AI-Powered Computer Could Tailor Training

By Meredith Roaten

iStock illustration

ORLANDO, Fla. — A new data engine that its creators say can be paired with any simulator made its debut at the National Training and Simulation Association’s annual confab in November.

The extended reality analytics engine, or XRAE — displayed by developer Booz Allen Hamilton at the Interservice/Industry Training, Simulation and Education Conference in Orlando, Florida — uses algorithms to compare information collected from a simulator to data standards set by any military service in real time.

“The services are all trying to really increase their readiness with less resources,” said Elizabeth Robinson, principal and director at Booz Allen Hamilton.

Every time a service member puts on a headset or grabs a controller for a simulation event, those tools generate a huge volume of data, she explained.

However, much of the data isn’t being utilized. For “most of it — nothing’s being done,” Robinson said. “It’s sitting there, or they’re pulling it out and applying a whole lot of man-hours to look at it.”

Because the engine processes data in real time, the performance evaluation is ready immediately after a training session. This can cut down the time and resources needed to determine the best learning strategy for an individual.

Robinson pointed to the speed at which U.S. adversaries have adopted advanced technologies. For example, data officials at the conference noted China’s advanced artificial intelligence capabilities.

“We used to have decades to prepare for threats,” she said. “The world’s a lot faster place than it used to be.”

Moreover, the machine learning and other technologies that power the engine have only recently become accessible to the government.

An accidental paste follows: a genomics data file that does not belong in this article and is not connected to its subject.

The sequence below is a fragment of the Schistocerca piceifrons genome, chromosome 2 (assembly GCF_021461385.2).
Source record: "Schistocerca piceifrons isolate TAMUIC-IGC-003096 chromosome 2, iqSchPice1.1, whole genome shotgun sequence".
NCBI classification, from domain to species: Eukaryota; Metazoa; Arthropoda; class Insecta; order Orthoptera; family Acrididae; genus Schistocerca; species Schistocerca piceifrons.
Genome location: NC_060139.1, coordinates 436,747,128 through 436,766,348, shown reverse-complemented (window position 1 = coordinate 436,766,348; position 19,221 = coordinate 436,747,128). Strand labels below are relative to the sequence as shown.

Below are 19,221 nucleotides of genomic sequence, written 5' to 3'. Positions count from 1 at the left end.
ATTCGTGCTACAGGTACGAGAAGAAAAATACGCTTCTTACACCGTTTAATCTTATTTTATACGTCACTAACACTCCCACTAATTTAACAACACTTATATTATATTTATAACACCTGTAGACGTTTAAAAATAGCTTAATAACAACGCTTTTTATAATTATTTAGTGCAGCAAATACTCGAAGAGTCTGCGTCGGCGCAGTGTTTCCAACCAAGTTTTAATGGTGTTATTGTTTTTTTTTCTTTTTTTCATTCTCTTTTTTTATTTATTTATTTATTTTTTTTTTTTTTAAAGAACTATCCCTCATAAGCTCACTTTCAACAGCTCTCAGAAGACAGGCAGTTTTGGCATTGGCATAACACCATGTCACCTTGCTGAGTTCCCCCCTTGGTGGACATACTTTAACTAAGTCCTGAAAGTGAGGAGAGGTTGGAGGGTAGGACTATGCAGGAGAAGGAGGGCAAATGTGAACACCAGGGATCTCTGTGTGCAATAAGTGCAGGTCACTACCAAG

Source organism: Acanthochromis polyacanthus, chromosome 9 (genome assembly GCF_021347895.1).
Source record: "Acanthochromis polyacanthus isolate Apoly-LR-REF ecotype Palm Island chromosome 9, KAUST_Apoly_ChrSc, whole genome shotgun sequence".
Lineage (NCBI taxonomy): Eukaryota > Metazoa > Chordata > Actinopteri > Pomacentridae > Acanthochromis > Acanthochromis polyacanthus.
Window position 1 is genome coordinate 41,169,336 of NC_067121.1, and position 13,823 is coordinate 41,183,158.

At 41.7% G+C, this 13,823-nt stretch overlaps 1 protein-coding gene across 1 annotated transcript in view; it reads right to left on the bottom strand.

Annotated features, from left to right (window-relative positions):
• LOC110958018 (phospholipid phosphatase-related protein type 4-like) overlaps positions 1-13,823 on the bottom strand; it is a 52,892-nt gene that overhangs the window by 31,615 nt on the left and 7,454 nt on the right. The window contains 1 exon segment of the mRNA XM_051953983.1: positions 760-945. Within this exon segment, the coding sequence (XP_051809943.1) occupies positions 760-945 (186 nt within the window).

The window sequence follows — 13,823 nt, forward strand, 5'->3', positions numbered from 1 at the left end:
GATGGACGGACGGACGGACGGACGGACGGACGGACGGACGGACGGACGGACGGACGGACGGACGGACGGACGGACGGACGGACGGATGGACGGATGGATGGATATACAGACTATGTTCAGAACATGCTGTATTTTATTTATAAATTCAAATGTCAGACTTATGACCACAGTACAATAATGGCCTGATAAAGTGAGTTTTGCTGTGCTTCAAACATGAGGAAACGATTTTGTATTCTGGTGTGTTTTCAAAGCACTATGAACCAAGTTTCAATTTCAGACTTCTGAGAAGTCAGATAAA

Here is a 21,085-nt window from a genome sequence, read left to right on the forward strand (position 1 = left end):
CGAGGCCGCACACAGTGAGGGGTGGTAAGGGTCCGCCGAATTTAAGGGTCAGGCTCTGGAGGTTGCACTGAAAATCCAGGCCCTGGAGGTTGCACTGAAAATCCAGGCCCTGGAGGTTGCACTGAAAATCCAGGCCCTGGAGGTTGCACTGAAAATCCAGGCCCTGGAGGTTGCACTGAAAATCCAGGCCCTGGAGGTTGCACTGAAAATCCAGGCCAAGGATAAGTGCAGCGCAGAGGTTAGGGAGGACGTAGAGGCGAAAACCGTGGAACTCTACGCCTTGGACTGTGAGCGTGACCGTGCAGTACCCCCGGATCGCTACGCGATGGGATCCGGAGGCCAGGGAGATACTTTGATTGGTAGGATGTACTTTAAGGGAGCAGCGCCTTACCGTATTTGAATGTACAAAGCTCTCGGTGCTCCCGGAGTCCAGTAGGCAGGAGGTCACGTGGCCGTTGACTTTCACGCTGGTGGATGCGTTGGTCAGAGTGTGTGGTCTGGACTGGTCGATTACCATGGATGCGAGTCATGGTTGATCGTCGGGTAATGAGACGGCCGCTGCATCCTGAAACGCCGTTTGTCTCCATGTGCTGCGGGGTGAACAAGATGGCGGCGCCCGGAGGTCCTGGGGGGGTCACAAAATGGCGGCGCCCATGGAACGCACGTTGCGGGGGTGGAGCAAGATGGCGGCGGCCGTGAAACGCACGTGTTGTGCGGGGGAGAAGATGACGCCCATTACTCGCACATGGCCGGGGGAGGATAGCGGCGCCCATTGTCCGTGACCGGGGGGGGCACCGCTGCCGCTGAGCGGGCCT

“The technology is just now being able to be leveraged ubiquitously, because some of the services have tech adoption challenges,” said Richard Ayers, senior lead human performance engineer at Booz Allen Hamilton.

Accessing training data can benefit senior officials, who can explore where training needs to improve, he said.

During a demonstration, a sensor tracked movement during a flight simulation. The engine calculated how often the user’s altitude and pitch matched an ideal flight pattern and displayed the information on a dashboard.

Determining training performance for different objectives can help leaders distribute resources, Ayers said.

“I’m not having to ask for more money,” he said. “I’m just being really, really smart with evidence-based decisions on the resources that I do have.”

Robinson noted the product is being used in two different locations by customers, but said the company is not permitted to provide more detailed information.

Topics: Training and Simulation

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